Its not just the Leetch end-to-end rushes that we don't see today. Its -- talent -- on the blueline that have gone missing. Go back 20 years, and the most talented Ds were as talented as the most talented forwards's. There is just not a single D in this league the last 10 years who even remotely offensively have been as skilled as an Ilya Kovalchuk for example. Some will say that there isn't room in the game for puck rushing D's, but I am 100% convinced that a D as talented as Ilya Kovalchuk while being decent defensively would be able to do a helluva lot of damage from the blueline. Just look at Erik Karlsson who is closing in on a PPG, and he is a midget.

If we see more talent on the blueline down the road, coaches will get diffrent tools and can create diffrent products. I mean, for example, I like our D's. I like Staal, Girardi and McD. And MDZ and Strålman. But you often hear comments about how these guys supposedly have good first passes. How their offensive game is underrated and what not. But if you grew up watching hockey during most of the 90's, its more or less impossible to like be impressed by McD's "first pass". Why exactly are people impressed? Because they can deliver a pass blade to blade? Isn't that expected from any 13 y/o playing hockey? I can buy that these guys do not lack any fundamental ability to be decent offensive D's. But they certainly do not possess much offensive ability as of today. Or at least hasn't been allowed to displayed it under Torts. And passive assists they have picked up logging 20+ minutes a night doesn't change that.

In the end, I am fairly confident that the game will change to the better given time.

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08-05-2013, 04:57 AM
  #163
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$5.5M for Girardi? The Rangers will not be able to retain their players entering free agency in the next 2 years. Del Zotto is up for a new contract next summer. Staal is up for a new contract in 2 years. Moore will be a group II without arg rights next summer. McDonagh went from entry level to $4.7M.The Rangers will need McIlrath to play at some point next season. 2 more years at entry level and then he is a group II without arb rights.

Just look at the math.

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08-05-2013, 05:28 AM
  #164
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Originally Posted by Ola View Post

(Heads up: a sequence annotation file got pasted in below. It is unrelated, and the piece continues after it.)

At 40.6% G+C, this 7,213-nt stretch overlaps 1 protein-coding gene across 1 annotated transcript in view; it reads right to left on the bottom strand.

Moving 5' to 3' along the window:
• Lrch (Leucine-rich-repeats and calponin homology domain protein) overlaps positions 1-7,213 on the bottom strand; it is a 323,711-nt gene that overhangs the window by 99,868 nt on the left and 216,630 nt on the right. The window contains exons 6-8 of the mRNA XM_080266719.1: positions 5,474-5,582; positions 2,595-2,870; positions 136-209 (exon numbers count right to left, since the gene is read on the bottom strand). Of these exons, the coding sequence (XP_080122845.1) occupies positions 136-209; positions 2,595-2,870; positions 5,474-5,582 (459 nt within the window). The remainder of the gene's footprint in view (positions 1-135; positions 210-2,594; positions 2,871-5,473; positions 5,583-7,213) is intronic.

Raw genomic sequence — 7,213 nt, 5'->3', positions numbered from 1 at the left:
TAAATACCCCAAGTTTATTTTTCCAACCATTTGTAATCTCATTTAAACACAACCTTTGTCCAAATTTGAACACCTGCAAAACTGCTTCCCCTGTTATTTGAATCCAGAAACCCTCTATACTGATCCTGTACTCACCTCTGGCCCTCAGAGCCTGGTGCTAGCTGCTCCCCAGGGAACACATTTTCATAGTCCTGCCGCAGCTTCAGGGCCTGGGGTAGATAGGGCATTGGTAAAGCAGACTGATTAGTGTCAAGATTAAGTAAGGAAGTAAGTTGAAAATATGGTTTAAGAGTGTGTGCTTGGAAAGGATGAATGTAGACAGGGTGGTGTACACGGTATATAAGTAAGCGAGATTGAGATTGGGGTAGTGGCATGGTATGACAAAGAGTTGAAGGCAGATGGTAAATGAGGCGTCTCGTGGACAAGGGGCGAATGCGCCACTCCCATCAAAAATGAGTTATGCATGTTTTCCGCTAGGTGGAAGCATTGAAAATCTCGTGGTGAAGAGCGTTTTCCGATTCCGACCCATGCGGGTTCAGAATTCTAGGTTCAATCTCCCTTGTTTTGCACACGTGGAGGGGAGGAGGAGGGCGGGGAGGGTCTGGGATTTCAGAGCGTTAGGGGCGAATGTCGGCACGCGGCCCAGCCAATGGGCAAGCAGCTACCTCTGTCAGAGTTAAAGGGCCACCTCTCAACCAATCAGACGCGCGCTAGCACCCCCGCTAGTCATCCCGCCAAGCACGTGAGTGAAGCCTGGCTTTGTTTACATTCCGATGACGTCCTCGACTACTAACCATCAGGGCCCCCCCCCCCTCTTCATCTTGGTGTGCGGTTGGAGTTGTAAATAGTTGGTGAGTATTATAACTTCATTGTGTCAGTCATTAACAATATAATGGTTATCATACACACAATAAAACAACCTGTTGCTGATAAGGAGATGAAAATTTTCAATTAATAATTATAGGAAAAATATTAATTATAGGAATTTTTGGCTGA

Yeah, its a bit problematic.

Its not just the Leetch end-to-end rushes that we don't see today. Its -- talent -- on the blueline that have gone missing. Go back 20 years, and the most talented Ds were as talented as the most talented forwards's. There is just not a single D in this league the last 10 years who even remotely offensively have been as skilled as an Ilya Kovalchuk for example. Some will say that there isn't room in the game for puck rushing D's, but I am 100% convinced that a D as talented as Ilya Kovalchuk while being decent defensively would be able to do a helluva lot of damage from the blueline. Just look at Erik Karlsson who is closing in on a PPG, and he is a midget.

If we see more talent on the blueline down the road, coaches will get diffrent tools and can create diffrent products. I mean, for example, I like our D's. I like Staal, Girardi and McD. And MDZ and Strålman. But you often hear comments about how these guys supposedly have good first passes. How their offensive game is underrated and what not. But if you grew up watching hockey during most of the 90's, its more or less impossible to like be impressed by McD's "first pass". Why exactly are people impressed? Because they can deliver a pass blade to blade? Isn't that expected from any 13 y/o playing hockey? I can buy that these guys do not lack any fundamental ability to be decent offensive D's. But they certainly do not possess much offensive ability as of today. Or at least hasn't been allowed to displayed it under Torts. And passive assists they have picked up logging 20+ minutes a night doesn't change that.

In the end, I am fairly confident that the game will change to the better given time.
Economics. Status. Prestige. Coaching.

The guys playing the game now grew up on Roy, Brodeur, Lemieux, etc. Center and goalie is/were the glamor & big money positions, so more of the kids gravitated to them.

And like you mentioned in your post - coaching. No such thing as a 1-way pure player anymore. If you want to get icetime in the NHL, you'd better be a 200-foot player. We need a few coaches out there to allow elite skill level guys the ability to be pure offensive dynamos on the blueline again.

What the league needs, is to get a few more Karlssons, Subbans, or a modern era Orr to dazzle the kids and get them excited about playing on the blueline.

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08-05-2013, 05:41 AM
  #165